Throughout its history, Christianity Today reported proudly on the resurgence of religious publishing. One article, entitled “Published in Grand Rapids,” lauded the “remarkable advance” of Baker, Eerdmans, and Zondervan “to the forefront of religious book publishing.” A later piece congratulated New York publishers for getting religion. But these reports generally lacked a distinction between financial success and publishing excellence. Another measurement employed to gauge evangelical scholarly industriousness was the proliferation of Bible translations and paraphrases. Although it gave a cold reception to the Revised Standard Version in two 1957 reviews, Christianity Today always greeted later arrivals warmly, including the Berkeley Version (1959), Living Bible (1971), New International Version (1978), Eugene Peterson’s The Message (1993), and finally the New Living Translation (1996). In almost every case it was oblivious to the marketing interests that drove these works into print and kept them there.
There are other ways in which Christianity Today conflated editorial and marketing considerations in its treatment of books. In recent years the magazine has included an annual “Bible Update” supplement insert, where articles about new books and reference tools are wrapped around publishers’ adver-tisements. The result is a print version of an “info-mercial.” (I once declined an invitation to write for a similar supplement-for another magazine-after I was carefully instructed which publishers would be major advertisers and whose books would thus be appropriate to highlight.)
At other times, Christianity Today‘s marketing and editorial departments were at curious loggerheads. In a 1983 issue, it published a “speaking out” column that critiqued several anti-New Age authors and labeled these heresy-hunters a “new inquisition.” Ironically, one of the books under scrutiny, Hunt and McMahon’s The Seduction of Christianity, was featured later in the same issue in a full page ad, with glowing endorsements from several evangelical luminaries.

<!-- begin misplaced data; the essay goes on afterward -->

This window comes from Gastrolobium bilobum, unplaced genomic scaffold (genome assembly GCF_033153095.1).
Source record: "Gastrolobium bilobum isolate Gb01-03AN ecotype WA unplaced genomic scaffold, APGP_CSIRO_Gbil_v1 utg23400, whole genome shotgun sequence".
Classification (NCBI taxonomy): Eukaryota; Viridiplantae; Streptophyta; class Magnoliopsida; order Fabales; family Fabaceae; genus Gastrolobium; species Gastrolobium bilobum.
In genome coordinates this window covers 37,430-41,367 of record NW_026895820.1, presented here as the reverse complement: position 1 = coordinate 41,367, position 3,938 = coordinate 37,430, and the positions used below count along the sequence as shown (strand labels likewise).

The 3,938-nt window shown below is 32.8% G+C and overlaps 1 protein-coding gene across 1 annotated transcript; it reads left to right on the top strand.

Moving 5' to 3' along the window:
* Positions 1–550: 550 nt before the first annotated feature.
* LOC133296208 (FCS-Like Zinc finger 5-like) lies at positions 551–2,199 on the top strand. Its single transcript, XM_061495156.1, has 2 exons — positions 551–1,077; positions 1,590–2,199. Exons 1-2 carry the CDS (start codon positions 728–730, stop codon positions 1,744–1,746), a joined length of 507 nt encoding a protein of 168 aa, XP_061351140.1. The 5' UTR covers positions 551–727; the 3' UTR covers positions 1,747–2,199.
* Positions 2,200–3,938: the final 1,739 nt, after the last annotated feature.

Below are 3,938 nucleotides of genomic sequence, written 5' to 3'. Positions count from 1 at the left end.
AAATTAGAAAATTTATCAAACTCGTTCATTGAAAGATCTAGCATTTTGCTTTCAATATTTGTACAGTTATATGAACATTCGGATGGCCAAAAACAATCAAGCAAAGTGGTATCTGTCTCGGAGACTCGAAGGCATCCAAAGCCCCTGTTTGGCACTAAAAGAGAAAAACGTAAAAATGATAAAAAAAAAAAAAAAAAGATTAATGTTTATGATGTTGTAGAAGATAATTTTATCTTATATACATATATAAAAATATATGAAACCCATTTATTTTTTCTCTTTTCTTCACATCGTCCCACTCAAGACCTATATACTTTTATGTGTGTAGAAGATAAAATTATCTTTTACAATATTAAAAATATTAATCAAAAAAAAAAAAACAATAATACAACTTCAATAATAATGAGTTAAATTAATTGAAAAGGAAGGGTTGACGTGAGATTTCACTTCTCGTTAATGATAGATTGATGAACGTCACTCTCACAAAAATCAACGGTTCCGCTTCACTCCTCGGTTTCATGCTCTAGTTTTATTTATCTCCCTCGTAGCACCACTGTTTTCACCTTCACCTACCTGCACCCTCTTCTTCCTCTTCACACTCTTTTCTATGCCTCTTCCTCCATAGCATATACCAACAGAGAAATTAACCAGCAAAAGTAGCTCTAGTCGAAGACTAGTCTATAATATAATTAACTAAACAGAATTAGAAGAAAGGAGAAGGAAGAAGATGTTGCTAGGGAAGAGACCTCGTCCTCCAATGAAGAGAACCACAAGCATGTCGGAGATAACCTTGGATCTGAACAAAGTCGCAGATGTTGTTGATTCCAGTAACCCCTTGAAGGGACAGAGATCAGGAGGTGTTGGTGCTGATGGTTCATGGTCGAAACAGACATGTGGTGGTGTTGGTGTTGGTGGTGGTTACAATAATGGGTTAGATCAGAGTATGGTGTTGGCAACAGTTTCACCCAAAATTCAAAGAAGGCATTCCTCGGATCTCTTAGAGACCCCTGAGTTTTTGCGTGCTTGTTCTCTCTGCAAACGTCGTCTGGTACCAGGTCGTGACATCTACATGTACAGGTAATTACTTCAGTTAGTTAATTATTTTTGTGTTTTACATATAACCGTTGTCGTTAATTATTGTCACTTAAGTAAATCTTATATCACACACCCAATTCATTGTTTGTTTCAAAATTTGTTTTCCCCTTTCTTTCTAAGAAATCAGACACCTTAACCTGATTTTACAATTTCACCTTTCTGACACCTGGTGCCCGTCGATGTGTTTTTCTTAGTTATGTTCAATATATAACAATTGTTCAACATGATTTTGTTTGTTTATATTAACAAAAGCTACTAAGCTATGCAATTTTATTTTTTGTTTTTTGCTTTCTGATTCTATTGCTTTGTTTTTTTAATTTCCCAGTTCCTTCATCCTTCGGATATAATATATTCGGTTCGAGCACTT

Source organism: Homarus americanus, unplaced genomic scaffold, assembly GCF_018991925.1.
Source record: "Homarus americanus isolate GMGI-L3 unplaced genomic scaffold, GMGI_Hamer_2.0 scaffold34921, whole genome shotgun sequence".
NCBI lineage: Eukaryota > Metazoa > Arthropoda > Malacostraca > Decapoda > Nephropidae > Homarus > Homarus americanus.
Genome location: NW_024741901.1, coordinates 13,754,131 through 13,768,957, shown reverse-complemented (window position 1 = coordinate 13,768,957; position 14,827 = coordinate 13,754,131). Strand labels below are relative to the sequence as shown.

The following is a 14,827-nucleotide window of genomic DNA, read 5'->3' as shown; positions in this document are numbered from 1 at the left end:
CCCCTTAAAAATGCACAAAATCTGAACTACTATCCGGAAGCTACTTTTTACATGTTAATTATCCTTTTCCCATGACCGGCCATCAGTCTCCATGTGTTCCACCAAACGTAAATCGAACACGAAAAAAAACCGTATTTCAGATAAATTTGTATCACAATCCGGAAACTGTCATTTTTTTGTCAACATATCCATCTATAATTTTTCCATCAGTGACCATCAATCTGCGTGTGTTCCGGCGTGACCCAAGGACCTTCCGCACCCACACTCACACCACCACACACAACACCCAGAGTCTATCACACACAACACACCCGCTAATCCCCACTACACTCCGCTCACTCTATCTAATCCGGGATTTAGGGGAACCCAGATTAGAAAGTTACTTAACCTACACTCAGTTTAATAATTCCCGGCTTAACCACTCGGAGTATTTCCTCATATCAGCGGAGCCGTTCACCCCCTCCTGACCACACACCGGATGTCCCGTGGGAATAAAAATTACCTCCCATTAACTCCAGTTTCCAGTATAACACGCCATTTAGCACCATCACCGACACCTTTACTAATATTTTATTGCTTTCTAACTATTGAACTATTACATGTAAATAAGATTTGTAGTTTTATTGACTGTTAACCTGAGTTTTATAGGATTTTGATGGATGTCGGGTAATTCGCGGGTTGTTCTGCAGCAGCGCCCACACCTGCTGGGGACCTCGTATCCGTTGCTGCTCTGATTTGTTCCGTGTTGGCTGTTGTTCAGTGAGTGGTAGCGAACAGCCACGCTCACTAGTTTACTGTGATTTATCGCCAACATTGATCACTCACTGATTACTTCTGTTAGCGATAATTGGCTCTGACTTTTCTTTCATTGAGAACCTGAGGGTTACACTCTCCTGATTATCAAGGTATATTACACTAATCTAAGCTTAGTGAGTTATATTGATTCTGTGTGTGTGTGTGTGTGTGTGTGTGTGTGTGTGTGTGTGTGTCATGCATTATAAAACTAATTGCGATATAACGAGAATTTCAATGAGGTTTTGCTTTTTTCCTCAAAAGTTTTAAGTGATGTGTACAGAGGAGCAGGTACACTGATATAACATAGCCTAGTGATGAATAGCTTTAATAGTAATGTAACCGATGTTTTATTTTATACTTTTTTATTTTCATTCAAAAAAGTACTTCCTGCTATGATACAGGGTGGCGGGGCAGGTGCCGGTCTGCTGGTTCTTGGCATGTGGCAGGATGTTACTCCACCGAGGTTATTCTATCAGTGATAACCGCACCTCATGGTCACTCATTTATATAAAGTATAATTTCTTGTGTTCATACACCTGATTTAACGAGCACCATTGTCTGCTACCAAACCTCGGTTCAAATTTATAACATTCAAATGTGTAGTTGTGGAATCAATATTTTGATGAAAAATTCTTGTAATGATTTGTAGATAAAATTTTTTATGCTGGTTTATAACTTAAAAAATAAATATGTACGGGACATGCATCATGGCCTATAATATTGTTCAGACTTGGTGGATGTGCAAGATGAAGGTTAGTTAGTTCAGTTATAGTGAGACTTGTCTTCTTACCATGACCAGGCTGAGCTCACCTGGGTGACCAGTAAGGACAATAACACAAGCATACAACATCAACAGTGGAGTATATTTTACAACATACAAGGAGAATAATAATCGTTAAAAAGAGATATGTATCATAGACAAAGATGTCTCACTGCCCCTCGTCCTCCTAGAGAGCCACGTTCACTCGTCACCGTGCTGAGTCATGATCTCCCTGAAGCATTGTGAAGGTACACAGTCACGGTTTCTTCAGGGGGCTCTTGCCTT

From Fosdick to Pinnock
Beyond a populist impulse that has increasingly characterized the magazine, the changing direction in Christianity Today‘s reviews can be seen in the theological assessments found in them. Early reviewers were quick to identify modernism when they found it. Harry Emerson Fosdick, a subject of several reviews, may have been “immensely readable” but “not edifying.” Reviewers charged him with denying the essentials of historic Christianity by making experience the ultimate test of truth. “Who knows,” lamented one reviewer, “what might have happened in Protestantism if his great mind and influential voice had been on the side of evangelical Christianity?”
Similarly, early Christianity Today found Norman Vincent Peale appalling. “This is neither religion, moralism, medicine, or anything more than self-help baptized with a sprinkling of devout-plus-medical phrases,” wrote a 1957 reviewer. Another reviewer, a decade later, bluntly concluded that Peale’s work on Sin, Sex, and Self-Control was “not Christianity.” But recently the magazine spoke more cautiously. A review of Peale’s biography, while questioning his legacy, suggested he was a devout Christian who offered a simplified Gospel in tune with his times.
In contrast to the certainty of earlier days, there is an ambivalence in Christianity Today‘s evaluation of renegade theologian Clark Pinnock. On the one hand, Harold O. J. Brown labeled his views “unjustifiably hostile to historic Christianity.” On the other hand, Stanley Grenz called readers to listen to this “gadfly,” while offering no rebuttal to Pinnock’s abandonment of sola Scriptura and propositional revelation. Pinnock himself was given the platform to provide a positive view of John Wimber’s Power Evangelism in a 1986 review. “I know from personal experience,” he wrote, “that one [incident of healing] can be worth a bookshelf of academic apologetics for Christianity.”
More recently Pinnock’s pilgrimage into the charismatic movement was treated to a favorable review by Roger Olson in 1996. Olson assured conservative non-Pentecostals that they could “safely walk onto” the bridge that Pinnock was constructing, and he applauded Pinnock for avoiding “another dry-as-dust, scholastic summary of all propositional truth, many of which already crowd the shelves of theological libraries and used-book stores.”